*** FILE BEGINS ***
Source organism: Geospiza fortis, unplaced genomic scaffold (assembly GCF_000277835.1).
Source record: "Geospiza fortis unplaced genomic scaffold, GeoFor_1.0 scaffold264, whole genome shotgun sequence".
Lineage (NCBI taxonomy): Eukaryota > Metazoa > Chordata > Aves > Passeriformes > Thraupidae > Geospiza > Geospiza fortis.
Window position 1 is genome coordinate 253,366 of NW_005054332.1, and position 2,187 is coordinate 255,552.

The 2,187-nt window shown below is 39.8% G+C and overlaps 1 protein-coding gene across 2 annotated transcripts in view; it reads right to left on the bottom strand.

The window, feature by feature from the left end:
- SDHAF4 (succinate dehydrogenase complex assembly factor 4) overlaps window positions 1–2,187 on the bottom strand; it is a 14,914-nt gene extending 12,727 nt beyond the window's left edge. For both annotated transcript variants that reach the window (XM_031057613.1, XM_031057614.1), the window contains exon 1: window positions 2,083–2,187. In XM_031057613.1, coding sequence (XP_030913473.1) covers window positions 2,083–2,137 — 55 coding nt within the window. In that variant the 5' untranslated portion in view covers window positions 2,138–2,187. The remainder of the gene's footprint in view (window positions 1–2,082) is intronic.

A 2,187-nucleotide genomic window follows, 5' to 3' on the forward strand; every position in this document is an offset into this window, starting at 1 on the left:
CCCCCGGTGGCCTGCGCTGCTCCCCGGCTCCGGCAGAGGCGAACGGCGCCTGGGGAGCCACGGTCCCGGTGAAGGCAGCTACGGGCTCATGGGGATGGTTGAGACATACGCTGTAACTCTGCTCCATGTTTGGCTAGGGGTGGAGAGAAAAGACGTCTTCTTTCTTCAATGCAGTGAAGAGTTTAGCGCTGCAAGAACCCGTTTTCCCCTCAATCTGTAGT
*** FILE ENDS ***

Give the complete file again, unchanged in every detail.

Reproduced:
Source organism: Geospiza fortis, unplaced genomic scaffold (assembly GCF_000277835.1).
Source record: "Geospiza fortis unplaced genomic scaffold, GeoFor_1.0 scaffold264, whole genome shotgun sequence".
Lineage (NCBI taxonomy): Eukaryota > Metazoa > Chordata > Aves > Passeriformes > Thraupidae > Geospiza > Geospiza fortis.
Window position 1 is genome coordinate 253,366 of NW_005054332.1, and position 2,187 is coordinate 255,552.

The 2,187-nt window shown below is 39.8% G+C and overlaps 1 protein-coding gene across 2 annotated transcripts in view; it reads right to left on the bottom strand.

The window, feature by feature from the left end:
- SDHAF4 (succinate dehydrogenase complex assembly factor 4) overlaps window positions 1–2,187 on the bottom strand; it is a 14,914-nt gene extending 12,727 nt beyond the window's left edge. For both annotated transcript variants that reach the window (XM_031057613.1, XM_031057614.1), the window contains exon 1: window positions 2,083–2,187. In XM_031057613.1, coding sequence (XP_030913473.1) covers window positions 2,083–2,137 — 55 coding nt within the window. In that variant the 5' untranslated portion in view covers window positions 2,138–2,187. The remainder of the gene's footprint in view (window positions 1–2,082) is intronic.

A 2,187-nucleotide genomic window follows, 5' to 3' on the forward strand; every position in this document is an offset into this window, starting at 1 on the left:
CCCCCGGTGGCCTGCGCTGCTCCCCGGCTCCGGCAGAGGCGAACGGCGCCTGGGGAGCCACGGTCCCGGTGAAGGCAGCTACGGGCTCATGGGGATGGTTGAGACATACGCTGTAACTCTGCTCCATGTTTGGCTAGGGGTGGAGAGAAAAGACGTCTTCTTTCTTCAATGCAGTGAAGAGTTTAGCGCTGCAAGAACCCGTTTTCCCCTCAATCTGTAGT